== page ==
Cross-species contagious yawning

You know how when you are in a group of people and somebody yawns, and then other people start yawning, and then you too feel the irresistible impulse to do likewise?  Well, if there are dogs in the room, they too very likely will start yawning.

Scientists have studied the phenomenon of dogs yawning when people do.  Furthermore, dogs don’t have to see someone yawn; they apparently hear humans yawning, which makes them want to yawn too.  Researchers speculate whether this is evidence that dogs can actually empathize with human beings.  See  Dogs yawn when they hear people yawn, suggesting they empathize with humans – The Washington Post.

Now looking at this phenomenologically, I don’t recall empathy as a cause of my own yawning.  I don’t notice someone yawning, feeling his boredom, and expressing that by yawning in an act of emotional solidarity.  My theory is that in a group in which one person is bored or sleepy, the chances are good, since everyone is sharing the same experience, that other people are also feeling bored or sleepy.  When a person yawns, that reduces the social pressure to repress the outward expression of what one feels, an inhibition that disintegrates completely when more and more people do it.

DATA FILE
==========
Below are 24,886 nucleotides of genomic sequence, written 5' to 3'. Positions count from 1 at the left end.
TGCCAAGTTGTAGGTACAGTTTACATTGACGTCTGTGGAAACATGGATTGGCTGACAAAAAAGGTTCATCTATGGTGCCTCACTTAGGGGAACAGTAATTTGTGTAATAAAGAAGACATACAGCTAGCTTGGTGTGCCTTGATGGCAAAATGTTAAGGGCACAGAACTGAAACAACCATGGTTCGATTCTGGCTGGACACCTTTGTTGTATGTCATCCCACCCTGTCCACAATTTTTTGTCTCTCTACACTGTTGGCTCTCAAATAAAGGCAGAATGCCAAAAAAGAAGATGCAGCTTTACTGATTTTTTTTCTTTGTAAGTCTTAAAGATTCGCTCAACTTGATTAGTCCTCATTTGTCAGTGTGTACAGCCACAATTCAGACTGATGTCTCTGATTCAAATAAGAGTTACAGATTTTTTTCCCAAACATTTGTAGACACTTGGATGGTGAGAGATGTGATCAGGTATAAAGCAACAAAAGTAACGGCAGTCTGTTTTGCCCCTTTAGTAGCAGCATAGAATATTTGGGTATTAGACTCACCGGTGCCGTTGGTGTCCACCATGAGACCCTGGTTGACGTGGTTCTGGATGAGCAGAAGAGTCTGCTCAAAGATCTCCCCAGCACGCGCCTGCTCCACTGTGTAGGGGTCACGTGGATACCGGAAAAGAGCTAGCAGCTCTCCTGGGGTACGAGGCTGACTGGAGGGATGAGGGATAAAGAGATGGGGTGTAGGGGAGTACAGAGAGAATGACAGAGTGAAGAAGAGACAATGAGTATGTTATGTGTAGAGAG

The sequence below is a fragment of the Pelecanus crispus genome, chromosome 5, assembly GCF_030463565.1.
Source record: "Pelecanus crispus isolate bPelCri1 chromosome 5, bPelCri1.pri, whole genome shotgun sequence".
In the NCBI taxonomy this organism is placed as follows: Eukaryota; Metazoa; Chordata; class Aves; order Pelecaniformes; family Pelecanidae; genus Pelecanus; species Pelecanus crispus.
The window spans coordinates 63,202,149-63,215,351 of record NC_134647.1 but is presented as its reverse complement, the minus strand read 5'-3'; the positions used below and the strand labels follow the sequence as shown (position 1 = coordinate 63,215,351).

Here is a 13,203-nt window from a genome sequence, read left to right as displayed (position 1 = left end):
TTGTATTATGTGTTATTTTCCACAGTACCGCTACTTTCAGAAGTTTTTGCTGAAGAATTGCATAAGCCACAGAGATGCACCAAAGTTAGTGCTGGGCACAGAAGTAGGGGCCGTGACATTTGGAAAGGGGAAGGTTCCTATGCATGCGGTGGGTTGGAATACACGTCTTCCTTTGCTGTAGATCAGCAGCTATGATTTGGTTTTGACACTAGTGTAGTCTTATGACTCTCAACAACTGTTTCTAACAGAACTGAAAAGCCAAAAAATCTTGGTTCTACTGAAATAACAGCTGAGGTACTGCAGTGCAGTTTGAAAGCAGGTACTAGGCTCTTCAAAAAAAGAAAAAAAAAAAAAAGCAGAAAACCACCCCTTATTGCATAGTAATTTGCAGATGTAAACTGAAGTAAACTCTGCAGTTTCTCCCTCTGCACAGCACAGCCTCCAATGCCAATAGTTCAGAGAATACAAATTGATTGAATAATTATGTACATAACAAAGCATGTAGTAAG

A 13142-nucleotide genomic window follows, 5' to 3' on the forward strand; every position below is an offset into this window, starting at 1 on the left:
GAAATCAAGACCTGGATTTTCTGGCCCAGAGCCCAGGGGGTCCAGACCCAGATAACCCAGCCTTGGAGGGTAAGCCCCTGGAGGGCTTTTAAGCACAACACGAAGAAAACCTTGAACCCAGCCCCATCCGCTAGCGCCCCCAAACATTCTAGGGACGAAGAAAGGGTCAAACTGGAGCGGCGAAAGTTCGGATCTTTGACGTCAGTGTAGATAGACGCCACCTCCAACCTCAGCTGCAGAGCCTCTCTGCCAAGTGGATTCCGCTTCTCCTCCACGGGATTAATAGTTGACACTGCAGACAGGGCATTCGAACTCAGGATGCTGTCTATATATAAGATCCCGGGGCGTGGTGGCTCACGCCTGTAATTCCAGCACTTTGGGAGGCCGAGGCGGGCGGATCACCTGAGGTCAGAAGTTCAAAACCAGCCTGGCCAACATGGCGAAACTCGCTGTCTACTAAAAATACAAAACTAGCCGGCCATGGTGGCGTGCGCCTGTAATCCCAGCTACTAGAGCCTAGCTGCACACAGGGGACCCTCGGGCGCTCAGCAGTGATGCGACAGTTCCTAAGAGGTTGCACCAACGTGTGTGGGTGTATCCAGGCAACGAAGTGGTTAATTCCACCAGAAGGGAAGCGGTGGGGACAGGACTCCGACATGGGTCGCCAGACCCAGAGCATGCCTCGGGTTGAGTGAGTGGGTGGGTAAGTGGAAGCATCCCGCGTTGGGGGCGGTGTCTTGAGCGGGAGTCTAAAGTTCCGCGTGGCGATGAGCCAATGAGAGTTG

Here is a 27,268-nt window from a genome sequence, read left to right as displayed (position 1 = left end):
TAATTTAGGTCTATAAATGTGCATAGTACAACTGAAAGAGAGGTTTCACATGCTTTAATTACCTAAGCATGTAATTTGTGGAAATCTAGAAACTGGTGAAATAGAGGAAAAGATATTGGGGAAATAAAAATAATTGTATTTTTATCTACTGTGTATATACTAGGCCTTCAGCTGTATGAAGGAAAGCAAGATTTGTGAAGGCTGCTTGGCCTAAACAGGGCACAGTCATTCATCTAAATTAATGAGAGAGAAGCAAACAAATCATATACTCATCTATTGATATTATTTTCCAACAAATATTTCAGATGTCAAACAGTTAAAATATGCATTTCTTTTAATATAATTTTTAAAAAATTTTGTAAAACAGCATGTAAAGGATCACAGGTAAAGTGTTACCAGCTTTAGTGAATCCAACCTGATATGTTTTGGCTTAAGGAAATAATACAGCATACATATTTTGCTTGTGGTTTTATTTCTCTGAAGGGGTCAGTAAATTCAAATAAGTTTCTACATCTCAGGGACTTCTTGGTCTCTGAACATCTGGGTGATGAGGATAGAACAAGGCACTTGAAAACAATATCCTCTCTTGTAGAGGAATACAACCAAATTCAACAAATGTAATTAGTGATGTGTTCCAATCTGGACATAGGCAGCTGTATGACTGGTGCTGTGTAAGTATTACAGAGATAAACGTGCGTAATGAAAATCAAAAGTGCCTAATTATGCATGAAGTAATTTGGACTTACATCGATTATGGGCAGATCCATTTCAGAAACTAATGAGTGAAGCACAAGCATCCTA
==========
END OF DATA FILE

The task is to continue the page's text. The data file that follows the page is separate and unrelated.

Now that dogs can also share in this collective experience is intriguing.  Dogs are social animals.  They demonstrate pack behavior.  And, as we know from the Dog Whisperer, they consider human beings to be leaders of their pack.  If the group of people were to all of a sudden start running, I’m sure the dogs would join them.  Maybe it’s the same for yawning, although the meaning and the communication mechanisms for dogs remain mysterious.

Then again, it’s also mysterious why people yawn, what the connection is between feeling bored or sleepy and opening your mouth really wide.  Does anyone have any theories about all of this?

Fact-checking humor